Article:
Concert Review: Sting Heats Up St. Louis With His Sensational Summer Tour
by Jeff Ritter
Published: June 6, 2012
Re-published: June 7, 2012
It may come as a surprise to some that the hardest performances to review are often the best performances. Bad shows are easy to critique. The singer was off key, the microphone had a short, the guitarist was playing something different than the rest of the band -- criticizing the bad stuff is as easy as pie. Heck, that's why we're called "critics" and not "praisers."
So thank you, Sting, for making my job harder with a performance that easily ranks in my personal top 5 shows I've ever been priviledged to witness.
I've been a fan of Sting since I first heard "Don't Stand So Close To Me" when he was with The Police. Syncronicity was the first Police album I ever bought and it's still a masterpiece to me. But as good as The Police were, Sting seemed to flourish on his own. His unique voice is capable of taking on just about any genre, from jazz to blues to rock and even a little country. The packed house at the Fabulous Fox Theatre in St. Louis enjoyed a little taste of everything.
With no opening act, Sting's St. Louis fans welcomed him to the stage with a strong ovation shortly after 8:00 pm. He the proceeded to take his audience on a tour of his musical catalog for a little over 2 hours. The show opened with "All This Time" from the somber but profound Soul Cages album. He meandered from album to album, including a few Police numbers and touching on virtually every solo record. Sting engaged the audience between songs with anecdotes to explain a little of the thought process that went into each song. It was like catching up with an old friend while strolling through familiar territory. There seemed to be a genuine warmth from the performer for his audience that you don't often get from big name performers.
Speaking of performers, Sting's band is excellent and highly underrated. I admit that I would have never thought to include Dominic Miller's name in any discussion of rock guitarists before this concert, but I certainly will now. Like Sting's voice, Dominic's guitars can fill in the pleasent soundscape of "Fields of Gold" or bowl you over with the driving force of "Demolition Man" with equal skill. He demonstrated nearly every guitar technique I know of, from Eddie Van Halen-style tapping to country plucking and rock & roll picking. One of the musical highlights was a friendly duel of strings between Miller and violinist Peter Tickell. I think the violin is a vastly underappreciated instrument in the rock genre, and Sting wisely gave the spotlight to Peter several times during the performance. Pianitst David Sancious and drummer Vinnie Colaiuta were spot-on throughout the show. Vinnie in particular seemed remarkably precise, every strike of his drumstick seemed perfectly measured for the desired effect. Jo Lawry provided excellent backing vocals. Sting himself seems to have hardly aged in 20 years. His unique vocal qualities and range seem uneffected by years of belting out hit after hit, show after show. I detected no weakness in his pitch nor any hesitation on his part to go for a note that might seem out of reach for man of 60. Sting is living proof that age is nothing but a number. He handeled the bass duties as well.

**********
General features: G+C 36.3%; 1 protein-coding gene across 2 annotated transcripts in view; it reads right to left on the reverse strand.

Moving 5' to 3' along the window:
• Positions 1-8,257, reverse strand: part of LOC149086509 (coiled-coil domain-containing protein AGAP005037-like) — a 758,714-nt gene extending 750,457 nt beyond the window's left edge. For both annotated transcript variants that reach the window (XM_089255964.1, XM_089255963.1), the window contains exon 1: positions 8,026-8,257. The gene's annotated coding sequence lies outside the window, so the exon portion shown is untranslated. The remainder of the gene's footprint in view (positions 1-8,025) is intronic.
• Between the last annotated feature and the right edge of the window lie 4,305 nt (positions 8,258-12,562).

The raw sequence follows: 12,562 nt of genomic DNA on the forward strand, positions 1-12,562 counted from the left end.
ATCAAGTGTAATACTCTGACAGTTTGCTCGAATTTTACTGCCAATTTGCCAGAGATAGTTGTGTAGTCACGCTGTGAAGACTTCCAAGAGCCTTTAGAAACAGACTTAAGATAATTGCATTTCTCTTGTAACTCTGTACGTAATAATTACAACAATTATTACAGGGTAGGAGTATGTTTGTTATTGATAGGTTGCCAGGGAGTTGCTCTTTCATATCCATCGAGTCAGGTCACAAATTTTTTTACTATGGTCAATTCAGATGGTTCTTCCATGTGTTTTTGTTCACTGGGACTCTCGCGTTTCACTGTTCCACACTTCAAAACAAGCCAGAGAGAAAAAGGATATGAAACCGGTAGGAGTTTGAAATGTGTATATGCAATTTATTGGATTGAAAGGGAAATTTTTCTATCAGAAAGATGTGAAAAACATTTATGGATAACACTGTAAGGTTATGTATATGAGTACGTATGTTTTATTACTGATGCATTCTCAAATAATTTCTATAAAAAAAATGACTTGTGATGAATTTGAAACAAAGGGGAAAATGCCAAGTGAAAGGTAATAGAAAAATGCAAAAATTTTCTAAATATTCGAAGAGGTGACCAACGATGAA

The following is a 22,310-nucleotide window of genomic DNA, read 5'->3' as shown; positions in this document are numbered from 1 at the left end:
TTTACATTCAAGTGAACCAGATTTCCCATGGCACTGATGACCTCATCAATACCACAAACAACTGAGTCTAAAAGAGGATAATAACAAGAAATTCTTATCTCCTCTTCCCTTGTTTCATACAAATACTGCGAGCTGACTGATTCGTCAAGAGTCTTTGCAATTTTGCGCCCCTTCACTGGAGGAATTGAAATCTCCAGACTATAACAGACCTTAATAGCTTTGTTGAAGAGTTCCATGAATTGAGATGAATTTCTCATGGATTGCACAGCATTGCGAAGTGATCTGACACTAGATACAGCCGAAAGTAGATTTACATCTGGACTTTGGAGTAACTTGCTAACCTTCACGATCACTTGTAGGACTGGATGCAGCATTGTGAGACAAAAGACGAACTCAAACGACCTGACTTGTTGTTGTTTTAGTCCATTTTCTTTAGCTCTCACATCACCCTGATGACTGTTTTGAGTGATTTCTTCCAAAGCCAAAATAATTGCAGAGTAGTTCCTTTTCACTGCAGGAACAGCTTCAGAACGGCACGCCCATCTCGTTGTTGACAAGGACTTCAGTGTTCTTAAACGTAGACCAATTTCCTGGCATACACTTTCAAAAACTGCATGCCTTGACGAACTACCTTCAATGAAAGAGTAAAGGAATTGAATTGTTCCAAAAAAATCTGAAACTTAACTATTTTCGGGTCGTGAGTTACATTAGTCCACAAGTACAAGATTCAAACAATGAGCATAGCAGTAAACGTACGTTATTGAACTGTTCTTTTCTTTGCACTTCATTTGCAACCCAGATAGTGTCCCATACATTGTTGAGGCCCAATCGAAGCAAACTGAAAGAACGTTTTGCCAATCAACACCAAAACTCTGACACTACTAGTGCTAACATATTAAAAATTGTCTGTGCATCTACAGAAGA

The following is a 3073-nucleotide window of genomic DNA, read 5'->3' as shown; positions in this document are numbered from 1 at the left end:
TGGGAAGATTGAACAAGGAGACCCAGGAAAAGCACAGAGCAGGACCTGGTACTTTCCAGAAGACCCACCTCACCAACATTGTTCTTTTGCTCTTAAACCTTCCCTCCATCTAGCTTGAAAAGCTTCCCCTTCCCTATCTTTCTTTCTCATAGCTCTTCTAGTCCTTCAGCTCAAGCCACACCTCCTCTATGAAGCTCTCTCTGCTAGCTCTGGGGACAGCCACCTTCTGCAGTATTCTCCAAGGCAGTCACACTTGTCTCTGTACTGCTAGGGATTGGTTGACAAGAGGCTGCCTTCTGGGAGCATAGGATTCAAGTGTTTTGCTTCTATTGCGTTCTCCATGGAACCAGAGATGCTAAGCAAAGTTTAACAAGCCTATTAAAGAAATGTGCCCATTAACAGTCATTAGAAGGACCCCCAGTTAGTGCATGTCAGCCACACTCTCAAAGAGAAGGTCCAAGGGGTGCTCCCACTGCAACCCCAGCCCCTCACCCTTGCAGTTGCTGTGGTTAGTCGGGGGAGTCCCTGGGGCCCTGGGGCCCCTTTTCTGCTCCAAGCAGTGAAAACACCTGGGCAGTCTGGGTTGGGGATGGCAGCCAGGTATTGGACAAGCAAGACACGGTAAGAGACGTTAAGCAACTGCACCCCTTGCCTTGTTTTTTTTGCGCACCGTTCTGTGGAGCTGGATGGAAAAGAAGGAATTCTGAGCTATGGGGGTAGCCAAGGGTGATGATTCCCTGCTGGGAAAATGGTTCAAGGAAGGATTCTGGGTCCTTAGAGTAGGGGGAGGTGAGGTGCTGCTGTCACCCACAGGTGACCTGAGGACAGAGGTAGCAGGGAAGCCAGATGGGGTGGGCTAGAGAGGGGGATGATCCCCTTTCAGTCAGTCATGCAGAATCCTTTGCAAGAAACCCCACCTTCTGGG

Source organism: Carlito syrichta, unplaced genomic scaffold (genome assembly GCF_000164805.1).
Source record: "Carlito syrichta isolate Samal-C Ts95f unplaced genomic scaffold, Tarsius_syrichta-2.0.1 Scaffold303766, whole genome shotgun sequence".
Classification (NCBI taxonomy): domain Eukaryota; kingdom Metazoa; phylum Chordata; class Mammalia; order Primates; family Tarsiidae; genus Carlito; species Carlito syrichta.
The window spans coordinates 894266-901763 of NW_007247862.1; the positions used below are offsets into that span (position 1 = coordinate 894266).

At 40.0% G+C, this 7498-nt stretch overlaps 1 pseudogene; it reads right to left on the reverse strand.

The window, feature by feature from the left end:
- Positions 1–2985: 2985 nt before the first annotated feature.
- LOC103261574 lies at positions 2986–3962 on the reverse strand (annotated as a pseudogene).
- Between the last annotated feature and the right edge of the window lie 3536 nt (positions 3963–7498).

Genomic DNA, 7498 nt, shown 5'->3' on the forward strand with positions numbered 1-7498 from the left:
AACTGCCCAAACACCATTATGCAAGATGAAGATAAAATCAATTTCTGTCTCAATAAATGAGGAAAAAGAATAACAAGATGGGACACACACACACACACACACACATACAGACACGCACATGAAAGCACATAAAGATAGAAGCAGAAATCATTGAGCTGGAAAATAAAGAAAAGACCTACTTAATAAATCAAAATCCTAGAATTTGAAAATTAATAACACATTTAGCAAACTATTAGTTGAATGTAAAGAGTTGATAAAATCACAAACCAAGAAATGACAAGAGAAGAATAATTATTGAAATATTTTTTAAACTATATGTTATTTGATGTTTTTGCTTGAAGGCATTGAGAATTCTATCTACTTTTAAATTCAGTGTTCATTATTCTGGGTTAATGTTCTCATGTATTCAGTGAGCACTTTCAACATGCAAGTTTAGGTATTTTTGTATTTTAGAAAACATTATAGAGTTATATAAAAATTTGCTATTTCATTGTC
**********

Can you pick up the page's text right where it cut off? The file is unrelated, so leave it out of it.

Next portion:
As far as the setlist goes, Sting could have gone on another hour and not come close to exhausting his radio hits much less my personal favorites. I was delighted with the entire band's performance of "Driven To Tears," which featured Peter's electric fiddle to the fullest. "Heavy Cloud No Rain" is one of my favorite songs and I was surpised to hear him play it. It's usually my luck that my favorite song from any particular artist is one they seldom play live. Sting gave me a double-dose of good fortune when he played one of my favorite Police songs, "King of Pain," in the first of two encores. "Love Is Stronger Than Justice" and "Desert Rose" were also wonderful surprises. "The Hounds of Winter" was hauntingly good. The crowd appreciated "Every Breath You Take" and the final encore of "Next To You" sent the Fox audience home with a rousing finish. I hear a mumble here and there about the absence of "Roxanne" as the Fox audience filed out. Personally, I didn't miss it. At this stage of his career, with an enormous catalog of hits to choose from, he could have played twice as long as he did and still not do "Roxanne." You can't have everything, but what we got was fantastic.
I'm probably still too young to be worried about my bucket list, but seeing Sting play live was something that I've wanted to do since Synchronicity. It's taken a long time, but the wait was worth it. Sting's musical craftsmanship and the intimate connection he made with his audience adds up to a bravura formance that should not be missed. If Sting and his wonderful band brings their tour anywhere close to you, treat yourself and go see them. Few mainstream musical acts are more uplifting.